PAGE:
In the gloves-off world of internet “discussion,” most of the criticisms were, predictably, empty ad hominems directed at Rhinehart and the people who like his idea — “Too lazy to cook,” “Hate life so much they detest even food,” “Self-loathing hipsters who would give up their last remaining joy to find 90 more minutes a day to work on their iPhone app,” and even, “Just eat. Stop normalizing anorexia.”
Over the past week I’ve read every article on Soylent I could find, and their mostly-venomous comment sections. I was looking for the smartest arguments on both sides, but I couldn’t find a lot of anti-Soylent commentary that didn’t amount to flippant and fallacious remarks — appeals to tradition and nature.
Soylent is made from a long list of ingredients with long names, which I’ve been taught is “bad” but I’m not sure I have a clear reason to think that.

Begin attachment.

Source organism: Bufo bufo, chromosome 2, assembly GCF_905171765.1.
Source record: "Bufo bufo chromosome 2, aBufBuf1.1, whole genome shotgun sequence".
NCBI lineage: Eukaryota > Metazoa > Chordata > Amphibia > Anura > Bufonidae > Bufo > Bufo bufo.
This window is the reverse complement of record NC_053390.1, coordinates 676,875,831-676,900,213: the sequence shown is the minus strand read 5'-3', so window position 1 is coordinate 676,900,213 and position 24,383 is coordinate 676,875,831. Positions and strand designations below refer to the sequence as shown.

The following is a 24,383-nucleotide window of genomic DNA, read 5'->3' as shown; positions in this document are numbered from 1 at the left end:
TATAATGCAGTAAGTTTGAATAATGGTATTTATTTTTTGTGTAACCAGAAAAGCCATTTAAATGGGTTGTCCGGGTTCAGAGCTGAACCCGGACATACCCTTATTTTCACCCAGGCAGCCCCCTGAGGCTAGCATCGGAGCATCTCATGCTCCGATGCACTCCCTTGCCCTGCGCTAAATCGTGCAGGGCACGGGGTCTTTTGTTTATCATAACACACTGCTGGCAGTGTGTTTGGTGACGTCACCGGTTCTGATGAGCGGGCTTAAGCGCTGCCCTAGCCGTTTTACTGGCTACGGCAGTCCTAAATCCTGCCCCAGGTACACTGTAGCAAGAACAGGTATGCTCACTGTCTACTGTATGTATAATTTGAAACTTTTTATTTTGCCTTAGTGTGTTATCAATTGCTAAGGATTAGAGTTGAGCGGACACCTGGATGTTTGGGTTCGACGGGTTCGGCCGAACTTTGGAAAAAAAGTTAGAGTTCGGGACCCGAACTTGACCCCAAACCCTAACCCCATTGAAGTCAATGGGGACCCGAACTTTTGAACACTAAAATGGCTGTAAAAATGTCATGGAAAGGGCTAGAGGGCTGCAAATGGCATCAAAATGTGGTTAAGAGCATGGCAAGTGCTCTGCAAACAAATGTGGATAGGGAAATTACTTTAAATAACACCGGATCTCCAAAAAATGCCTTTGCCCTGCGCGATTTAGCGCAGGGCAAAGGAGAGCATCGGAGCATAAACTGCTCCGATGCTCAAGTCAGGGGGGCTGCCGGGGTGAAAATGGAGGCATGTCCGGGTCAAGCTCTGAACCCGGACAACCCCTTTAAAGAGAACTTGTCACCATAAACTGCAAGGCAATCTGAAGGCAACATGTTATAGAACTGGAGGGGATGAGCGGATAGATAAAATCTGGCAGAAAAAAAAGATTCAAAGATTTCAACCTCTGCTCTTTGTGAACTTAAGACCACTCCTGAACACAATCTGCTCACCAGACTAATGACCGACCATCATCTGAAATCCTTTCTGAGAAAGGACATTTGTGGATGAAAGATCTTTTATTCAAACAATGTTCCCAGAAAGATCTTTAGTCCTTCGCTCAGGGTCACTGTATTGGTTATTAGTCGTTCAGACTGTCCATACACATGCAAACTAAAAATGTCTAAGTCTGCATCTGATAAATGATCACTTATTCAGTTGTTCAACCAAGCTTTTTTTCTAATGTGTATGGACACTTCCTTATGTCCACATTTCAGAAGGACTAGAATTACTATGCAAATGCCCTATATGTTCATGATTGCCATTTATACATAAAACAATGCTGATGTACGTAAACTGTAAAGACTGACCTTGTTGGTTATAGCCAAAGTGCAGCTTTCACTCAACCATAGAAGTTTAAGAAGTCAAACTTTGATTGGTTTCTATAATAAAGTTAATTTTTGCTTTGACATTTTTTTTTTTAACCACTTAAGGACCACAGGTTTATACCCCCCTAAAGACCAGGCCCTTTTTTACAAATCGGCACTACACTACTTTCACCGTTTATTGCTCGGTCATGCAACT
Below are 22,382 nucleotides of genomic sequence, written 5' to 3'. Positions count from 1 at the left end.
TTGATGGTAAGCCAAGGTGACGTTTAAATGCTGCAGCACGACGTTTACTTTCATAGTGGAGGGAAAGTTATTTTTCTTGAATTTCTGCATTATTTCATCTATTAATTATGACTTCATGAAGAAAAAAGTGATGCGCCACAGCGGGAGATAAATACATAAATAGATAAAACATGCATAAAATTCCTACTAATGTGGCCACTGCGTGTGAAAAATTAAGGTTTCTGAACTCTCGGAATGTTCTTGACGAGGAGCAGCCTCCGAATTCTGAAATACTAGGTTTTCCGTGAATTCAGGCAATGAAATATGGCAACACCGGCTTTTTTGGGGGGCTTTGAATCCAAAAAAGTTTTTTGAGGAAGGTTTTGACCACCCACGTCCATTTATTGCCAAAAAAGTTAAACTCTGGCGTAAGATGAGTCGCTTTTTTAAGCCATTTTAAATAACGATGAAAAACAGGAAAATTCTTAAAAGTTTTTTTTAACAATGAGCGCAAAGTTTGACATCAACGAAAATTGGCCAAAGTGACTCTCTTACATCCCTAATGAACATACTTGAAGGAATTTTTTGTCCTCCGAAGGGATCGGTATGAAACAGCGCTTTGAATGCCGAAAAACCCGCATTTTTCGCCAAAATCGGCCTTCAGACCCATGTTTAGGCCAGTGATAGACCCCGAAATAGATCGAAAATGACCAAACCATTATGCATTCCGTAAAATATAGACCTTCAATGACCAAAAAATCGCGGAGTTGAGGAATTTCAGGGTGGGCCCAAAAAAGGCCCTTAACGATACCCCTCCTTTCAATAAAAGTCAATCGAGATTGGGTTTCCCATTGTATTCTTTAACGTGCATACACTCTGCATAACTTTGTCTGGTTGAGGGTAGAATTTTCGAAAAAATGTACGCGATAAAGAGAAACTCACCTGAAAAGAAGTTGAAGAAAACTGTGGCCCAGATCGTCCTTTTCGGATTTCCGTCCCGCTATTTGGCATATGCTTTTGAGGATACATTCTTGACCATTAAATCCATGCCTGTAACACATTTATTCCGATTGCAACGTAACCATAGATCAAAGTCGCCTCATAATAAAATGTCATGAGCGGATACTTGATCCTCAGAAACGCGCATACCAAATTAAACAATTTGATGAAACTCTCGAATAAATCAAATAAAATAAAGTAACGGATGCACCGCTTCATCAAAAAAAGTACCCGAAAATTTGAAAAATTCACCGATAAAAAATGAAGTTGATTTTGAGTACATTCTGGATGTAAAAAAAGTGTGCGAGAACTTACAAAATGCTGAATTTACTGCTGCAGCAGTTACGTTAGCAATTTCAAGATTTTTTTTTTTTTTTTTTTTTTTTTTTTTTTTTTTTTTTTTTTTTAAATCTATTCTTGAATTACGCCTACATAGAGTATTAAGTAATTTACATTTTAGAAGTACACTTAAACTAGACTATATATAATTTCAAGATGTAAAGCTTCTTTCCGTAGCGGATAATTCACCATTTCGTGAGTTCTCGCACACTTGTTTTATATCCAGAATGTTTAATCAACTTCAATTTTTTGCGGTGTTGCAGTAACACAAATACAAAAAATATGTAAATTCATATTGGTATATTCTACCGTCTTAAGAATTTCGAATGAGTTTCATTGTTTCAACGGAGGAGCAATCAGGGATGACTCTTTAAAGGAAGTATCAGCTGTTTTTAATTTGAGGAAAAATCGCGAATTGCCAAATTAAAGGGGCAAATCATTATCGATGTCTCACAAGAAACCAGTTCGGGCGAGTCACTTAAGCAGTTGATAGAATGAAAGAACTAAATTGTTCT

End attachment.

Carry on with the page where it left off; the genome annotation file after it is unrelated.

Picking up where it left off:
The typical dismissal of Soylent amounts to something like this: “real food” is what humans should be eating and that’s just the way it is.
I’m now more skeptical of this attitude than I am of Soylent. A lot of people claimed what we call “real food” is crucial, but few of them could be specific about how they’re certain of that. As one supporter on Soylent’s official forum wrote, all objections to the product seem to be a form of one of six arguments:
- “It’s a liquid diet, human beings require solid food, we have to chew,” etc.
- “It’s not natural, it’s synthetic chemicals, you don’t know what’s in that stuff,” etc.
- “It’s going to destroy society and culture, it’s the end of food,” etc.
- “We don’t know enough about nutrition to possibly create something that is safe, therefore it’s not,” etc.